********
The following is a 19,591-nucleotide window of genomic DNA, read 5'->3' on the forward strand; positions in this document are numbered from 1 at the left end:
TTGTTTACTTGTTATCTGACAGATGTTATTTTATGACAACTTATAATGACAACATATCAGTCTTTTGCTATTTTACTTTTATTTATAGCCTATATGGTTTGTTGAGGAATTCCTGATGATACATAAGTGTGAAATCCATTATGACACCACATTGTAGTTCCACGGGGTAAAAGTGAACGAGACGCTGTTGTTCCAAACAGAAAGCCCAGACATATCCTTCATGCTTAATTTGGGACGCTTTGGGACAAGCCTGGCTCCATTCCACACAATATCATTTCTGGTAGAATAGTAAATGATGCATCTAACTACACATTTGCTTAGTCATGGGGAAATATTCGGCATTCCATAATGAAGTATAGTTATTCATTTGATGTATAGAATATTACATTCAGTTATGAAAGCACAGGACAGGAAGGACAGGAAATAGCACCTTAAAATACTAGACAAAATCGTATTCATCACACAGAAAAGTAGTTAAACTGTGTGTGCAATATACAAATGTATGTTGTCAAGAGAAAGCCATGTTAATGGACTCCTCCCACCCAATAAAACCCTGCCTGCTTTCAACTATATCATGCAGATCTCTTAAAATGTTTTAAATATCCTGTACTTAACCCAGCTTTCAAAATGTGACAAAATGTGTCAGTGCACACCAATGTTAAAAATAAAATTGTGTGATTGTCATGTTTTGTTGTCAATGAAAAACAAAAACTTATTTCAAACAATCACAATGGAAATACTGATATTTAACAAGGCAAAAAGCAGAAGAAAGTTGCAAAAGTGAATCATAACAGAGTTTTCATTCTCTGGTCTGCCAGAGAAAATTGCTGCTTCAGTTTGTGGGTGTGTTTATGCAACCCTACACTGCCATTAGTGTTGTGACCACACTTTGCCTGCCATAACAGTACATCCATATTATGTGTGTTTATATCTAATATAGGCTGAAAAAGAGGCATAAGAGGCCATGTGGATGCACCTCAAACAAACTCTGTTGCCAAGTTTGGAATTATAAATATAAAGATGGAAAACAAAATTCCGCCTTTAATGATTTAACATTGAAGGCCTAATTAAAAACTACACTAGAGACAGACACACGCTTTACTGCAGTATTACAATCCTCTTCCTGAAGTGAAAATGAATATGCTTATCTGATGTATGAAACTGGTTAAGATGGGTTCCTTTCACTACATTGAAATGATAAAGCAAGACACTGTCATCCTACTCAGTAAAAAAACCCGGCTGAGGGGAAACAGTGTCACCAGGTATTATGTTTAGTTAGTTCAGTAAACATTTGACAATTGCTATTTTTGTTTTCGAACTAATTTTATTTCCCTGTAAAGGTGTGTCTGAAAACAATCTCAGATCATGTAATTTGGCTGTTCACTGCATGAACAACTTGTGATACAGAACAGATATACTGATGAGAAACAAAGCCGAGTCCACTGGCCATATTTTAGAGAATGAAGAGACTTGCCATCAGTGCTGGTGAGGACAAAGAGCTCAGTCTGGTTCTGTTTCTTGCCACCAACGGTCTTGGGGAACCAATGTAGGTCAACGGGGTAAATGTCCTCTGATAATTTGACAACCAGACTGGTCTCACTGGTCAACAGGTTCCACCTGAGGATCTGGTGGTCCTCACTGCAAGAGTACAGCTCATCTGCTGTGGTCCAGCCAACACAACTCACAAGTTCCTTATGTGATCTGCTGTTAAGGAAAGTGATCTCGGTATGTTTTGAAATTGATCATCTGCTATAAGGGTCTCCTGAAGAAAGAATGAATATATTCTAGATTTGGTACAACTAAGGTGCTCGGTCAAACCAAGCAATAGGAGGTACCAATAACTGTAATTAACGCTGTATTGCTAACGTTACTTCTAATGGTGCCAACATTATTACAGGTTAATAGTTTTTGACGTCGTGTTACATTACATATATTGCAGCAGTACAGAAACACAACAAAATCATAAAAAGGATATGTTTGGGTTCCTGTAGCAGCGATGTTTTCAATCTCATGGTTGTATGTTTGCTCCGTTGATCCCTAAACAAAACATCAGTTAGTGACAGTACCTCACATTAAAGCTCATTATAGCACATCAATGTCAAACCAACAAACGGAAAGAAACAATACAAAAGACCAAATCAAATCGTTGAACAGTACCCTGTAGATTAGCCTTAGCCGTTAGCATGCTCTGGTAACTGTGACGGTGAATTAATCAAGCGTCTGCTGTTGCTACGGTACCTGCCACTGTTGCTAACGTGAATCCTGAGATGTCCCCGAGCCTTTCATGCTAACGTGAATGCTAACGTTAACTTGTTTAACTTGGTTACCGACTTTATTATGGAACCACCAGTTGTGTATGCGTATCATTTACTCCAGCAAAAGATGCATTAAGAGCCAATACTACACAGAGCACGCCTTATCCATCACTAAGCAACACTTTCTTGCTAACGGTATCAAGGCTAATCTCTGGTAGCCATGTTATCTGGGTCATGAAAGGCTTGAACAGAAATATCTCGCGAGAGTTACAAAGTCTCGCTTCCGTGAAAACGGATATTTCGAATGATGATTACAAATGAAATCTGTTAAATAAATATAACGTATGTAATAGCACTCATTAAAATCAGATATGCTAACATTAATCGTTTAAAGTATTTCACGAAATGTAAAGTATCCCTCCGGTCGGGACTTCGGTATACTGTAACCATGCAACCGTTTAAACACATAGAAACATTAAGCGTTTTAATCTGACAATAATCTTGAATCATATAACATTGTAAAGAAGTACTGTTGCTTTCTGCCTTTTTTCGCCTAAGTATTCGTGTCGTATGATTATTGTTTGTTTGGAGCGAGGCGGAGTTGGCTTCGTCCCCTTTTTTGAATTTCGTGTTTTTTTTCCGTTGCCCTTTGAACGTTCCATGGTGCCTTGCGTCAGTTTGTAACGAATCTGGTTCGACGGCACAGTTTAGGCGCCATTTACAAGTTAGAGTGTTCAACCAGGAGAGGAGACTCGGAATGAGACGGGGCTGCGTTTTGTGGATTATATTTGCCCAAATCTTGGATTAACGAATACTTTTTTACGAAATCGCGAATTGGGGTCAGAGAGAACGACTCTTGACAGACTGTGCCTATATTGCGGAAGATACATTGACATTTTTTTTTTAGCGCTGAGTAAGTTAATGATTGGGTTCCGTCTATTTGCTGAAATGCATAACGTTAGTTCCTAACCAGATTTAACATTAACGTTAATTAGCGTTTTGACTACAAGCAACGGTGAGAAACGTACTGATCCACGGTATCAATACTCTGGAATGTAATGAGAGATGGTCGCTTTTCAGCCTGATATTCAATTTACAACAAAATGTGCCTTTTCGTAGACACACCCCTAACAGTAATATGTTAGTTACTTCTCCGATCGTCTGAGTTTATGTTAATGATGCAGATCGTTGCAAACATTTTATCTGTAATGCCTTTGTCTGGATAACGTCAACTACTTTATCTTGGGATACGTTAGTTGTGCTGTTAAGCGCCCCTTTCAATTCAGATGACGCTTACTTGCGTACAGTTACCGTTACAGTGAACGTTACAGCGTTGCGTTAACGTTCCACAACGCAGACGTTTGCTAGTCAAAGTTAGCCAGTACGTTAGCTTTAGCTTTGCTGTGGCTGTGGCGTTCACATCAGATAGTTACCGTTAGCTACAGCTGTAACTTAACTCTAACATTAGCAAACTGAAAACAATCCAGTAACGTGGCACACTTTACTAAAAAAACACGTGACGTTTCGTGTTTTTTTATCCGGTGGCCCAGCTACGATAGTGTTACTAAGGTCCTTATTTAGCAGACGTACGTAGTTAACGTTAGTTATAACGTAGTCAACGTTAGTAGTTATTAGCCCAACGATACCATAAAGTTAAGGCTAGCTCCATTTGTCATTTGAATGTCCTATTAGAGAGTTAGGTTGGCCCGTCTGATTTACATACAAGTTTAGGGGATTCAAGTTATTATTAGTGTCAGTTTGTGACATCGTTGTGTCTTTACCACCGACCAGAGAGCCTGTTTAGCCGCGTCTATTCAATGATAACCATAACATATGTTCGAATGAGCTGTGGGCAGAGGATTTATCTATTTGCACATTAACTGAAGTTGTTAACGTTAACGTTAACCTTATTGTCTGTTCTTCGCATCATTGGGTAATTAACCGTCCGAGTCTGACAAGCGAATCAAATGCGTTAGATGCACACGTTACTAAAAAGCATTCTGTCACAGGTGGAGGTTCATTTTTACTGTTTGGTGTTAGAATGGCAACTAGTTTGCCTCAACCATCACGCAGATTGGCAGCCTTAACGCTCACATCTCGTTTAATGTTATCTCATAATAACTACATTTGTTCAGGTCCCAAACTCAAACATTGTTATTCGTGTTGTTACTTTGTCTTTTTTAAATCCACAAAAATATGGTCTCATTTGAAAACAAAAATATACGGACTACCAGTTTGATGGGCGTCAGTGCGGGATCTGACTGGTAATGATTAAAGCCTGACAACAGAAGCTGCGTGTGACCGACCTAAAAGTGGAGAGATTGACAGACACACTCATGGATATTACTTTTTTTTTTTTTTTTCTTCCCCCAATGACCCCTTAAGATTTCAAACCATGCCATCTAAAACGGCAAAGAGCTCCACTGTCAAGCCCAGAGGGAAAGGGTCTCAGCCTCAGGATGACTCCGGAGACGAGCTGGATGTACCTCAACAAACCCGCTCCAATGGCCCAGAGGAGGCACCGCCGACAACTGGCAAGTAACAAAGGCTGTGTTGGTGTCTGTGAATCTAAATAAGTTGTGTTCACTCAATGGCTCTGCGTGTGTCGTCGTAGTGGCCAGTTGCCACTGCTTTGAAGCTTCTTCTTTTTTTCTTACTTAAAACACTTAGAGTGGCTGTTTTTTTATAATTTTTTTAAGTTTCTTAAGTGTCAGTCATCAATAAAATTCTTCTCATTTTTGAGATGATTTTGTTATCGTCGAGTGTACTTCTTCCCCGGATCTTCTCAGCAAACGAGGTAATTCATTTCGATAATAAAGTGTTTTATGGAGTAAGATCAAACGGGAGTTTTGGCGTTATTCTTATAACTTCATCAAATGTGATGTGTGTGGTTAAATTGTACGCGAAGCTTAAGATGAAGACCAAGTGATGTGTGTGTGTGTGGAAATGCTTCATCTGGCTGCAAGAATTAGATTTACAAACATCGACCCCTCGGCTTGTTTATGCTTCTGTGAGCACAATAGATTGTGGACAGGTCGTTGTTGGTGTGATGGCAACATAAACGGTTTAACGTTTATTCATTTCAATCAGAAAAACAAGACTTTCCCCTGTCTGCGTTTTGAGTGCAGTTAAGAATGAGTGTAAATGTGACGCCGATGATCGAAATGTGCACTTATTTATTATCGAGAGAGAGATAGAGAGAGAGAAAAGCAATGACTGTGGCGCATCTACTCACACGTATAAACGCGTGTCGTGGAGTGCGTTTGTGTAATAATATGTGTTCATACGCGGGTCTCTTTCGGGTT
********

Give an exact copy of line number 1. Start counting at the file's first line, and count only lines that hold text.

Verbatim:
The following is a 19,591-nucleotide window of genomic DNA, read 5'->3' on the forward strand; positions in this document are numbered from 1 at the left end: